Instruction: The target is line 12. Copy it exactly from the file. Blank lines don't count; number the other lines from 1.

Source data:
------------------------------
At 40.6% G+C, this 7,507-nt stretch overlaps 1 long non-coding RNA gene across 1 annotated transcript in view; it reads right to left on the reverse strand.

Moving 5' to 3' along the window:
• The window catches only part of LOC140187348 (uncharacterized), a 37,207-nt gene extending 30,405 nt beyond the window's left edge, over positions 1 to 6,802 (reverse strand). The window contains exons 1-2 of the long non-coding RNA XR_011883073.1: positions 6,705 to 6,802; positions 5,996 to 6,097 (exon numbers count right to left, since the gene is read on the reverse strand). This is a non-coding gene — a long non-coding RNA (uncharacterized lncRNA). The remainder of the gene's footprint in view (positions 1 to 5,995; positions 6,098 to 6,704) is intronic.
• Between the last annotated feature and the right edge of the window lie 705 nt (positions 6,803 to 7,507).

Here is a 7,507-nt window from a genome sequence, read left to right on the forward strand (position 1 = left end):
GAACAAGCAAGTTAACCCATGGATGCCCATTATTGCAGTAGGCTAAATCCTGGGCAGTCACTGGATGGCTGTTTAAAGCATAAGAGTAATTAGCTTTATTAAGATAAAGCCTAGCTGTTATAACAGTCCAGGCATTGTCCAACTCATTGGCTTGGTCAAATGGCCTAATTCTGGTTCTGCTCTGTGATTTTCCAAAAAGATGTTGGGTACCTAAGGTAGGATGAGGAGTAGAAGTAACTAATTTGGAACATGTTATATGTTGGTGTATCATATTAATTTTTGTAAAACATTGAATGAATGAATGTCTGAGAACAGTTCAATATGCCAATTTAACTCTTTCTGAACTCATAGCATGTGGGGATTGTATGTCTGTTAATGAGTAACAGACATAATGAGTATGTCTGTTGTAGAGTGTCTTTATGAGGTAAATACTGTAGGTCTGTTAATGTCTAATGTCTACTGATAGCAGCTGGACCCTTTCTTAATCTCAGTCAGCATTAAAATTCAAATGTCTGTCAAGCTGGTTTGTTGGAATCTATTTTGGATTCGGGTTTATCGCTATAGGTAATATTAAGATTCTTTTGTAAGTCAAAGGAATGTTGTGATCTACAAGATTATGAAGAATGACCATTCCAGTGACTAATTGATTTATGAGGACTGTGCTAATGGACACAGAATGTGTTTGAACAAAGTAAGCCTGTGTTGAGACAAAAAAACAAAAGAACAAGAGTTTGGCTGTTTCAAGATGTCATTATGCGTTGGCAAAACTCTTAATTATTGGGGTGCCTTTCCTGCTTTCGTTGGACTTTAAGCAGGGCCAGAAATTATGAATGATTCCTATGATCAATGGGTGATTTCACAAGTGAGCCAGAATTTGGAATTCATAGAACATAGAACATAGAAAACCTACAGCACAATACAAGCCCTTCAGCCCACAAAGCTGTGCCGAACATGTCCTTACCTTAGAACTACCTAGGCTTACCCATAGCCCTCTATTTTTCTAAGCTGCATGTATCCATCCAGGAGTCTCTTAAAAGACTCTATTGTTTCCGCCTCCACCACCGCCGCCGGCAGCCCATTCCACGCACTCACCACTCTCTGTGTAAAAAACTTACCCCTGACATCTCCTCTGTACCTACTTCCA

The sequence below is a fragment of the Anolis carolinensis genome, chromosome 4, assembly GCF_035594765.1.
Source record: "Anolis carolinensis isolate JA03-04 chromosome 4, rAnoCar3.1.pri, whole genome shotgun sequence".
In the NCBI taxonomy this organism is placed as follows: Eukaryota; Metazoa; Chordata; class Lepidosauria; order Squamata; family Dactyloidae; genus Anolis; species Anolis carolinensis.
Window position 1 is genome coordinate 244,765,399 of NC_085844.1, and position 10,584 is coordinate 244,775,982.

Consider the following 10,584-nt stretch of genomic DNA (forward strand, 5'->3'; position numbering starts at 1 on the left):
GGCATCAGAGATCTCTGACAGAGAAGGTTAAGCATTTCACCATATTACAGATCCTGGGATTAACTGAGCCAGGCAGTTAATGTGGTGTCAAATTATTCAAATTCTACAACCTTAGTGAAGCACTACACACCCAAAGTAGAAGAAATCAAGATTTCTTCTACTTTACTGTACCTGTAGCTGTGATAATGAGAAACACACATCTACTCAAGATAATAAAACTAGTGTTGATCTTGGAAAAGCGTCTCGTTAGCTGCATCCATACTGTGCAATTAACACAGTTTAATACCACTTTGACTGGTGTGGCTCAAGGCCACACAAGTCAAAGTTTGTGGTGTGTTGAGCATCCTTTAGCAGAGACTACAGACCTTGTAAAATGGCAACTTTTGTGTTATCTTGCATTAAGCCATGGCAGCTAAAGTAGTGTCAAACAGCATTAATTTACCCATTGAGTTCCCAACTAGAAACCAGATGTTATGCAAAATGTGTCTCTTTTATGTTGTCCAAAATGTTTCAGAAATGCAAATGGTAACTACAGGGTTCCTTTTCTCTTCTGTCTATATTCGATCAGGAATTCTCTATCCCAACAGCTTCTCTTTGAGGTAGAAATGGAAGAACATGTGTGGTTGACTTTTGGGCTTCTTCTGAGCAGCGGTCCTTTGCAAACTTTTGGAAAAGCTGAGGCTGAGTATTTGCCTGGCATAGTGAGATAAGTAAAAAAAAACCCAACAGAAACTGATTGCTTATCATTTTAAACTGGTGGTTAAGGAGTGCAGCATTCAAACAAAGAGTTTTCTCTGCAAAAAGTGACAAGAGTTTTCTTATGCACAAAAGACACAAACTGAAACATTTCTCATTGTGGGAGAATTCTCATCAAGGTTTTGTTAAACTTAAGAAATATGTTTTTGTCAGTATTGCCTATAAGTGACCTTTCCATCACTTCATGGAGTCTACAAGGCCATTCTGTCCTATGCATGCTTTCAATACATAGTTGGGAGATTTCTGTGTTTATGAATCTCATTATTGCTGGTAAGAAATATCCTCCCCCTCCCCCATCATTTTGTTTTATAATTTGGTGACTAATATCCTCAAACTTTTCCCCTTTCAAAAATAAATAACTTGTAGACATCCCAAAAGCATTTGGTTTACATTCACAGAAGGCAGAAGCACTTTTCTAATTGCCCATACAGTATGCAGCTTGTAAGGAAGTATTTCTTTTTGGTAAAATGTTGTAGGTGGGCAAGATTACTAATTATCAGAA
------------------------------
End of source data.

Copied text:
GGCATCAGAGATCTCTGACAGAGAAGGTTAAGCATTTCACCATATTACAGATCCTGGGATTAACTGAGCCAGGCAGTTAATGTGGTGTCAAATTATTCAAATTCTACAACCTTAGTGAAGCACTACACACCCAAAGTAGAAGAAATCAAGATTTCTTCTACTTTACTGTACCTGTAGCTGTGATAATGAGAAACACACATCTACTCAAGATAATAAAACTAGTGTTGATCTTGGAAAAGCGTCTCGTTAGCTGCATCCATACTGTGCAATTAACACAGTTTAATACCACTTTGACTGGTGTGGCTCAAGGCCACACAAGTCAAAGTTTGTGGTGTGTTGAGCATCCTTTAGCAGAGACTACAGACCTTGTAAAATGGCAACTTTTGTGTTATCTTGCATTAAGCCATGGCAGCTAAAGTAGTGTCAAACAGCATTAATTTACCCATTGAGTTCCCAACTAGAAACCAGATGTTATGCAAAATGTGTCTCTTTTATGTTGTCCAAAATGTTTCAGAAATGCAAATGGTAACTACAGGGTTCCTTTTCTCTTCTGTCTATATTCGATCAGGAATTCTCTATCCCAACAGCTTCTCTTTGAGGTAGAAATGGAAGAACATGTGTGGTTGACTTTTGGGCTTCTTCTGAGCAGCGGTCCTTTGCAAACTTTTGGAAAAGCTGAGGCTGAGTATTTGCCTGGCATAGTGAGATAAGTAAAAAAAAACCCAACAGAAACTGATTGCTTATCATTTTAAACTGGTGGTTAAGGAGTGCAGCATTCAAACAAAGAGTTTTCTCTGCAAAAAGTGACAAGAGTTTTCTTATGCACAAAAGACACAAACTGAAACATTTCTCATTGTGGGAGAATTCTCATCAAGGTTTTGTTAAACTTAAGAAATATGTTTTTGTCAGTATTGCCTATAAGTGACCTTTCCATCACTTCATGGAGTCTACAAGGCCATTCTGTCCTATGCATGCTTTCAATACATAGTTGGGAGATTTCTGTGTTTATGAATCTCATTATTGCTGGTAAGAAATATCCTCCCCCTCCCCCATCATTTTGTTTTATAATTTGGTGACTAATATCCTCAAACTTTTCCCCTTTCAAAAATAAATAACTTGTAGACATCCCAAAAGCATTTGGTTTACATTCACAGAAGGCAGAAGCACTTTTCTAATTGCCCATACAGTATGCAGCTTGTAAGGAAGTATTTCTTTTTGGTAAAATGTTGTAGGTGGGCAAGATTACTAATTATCAGAA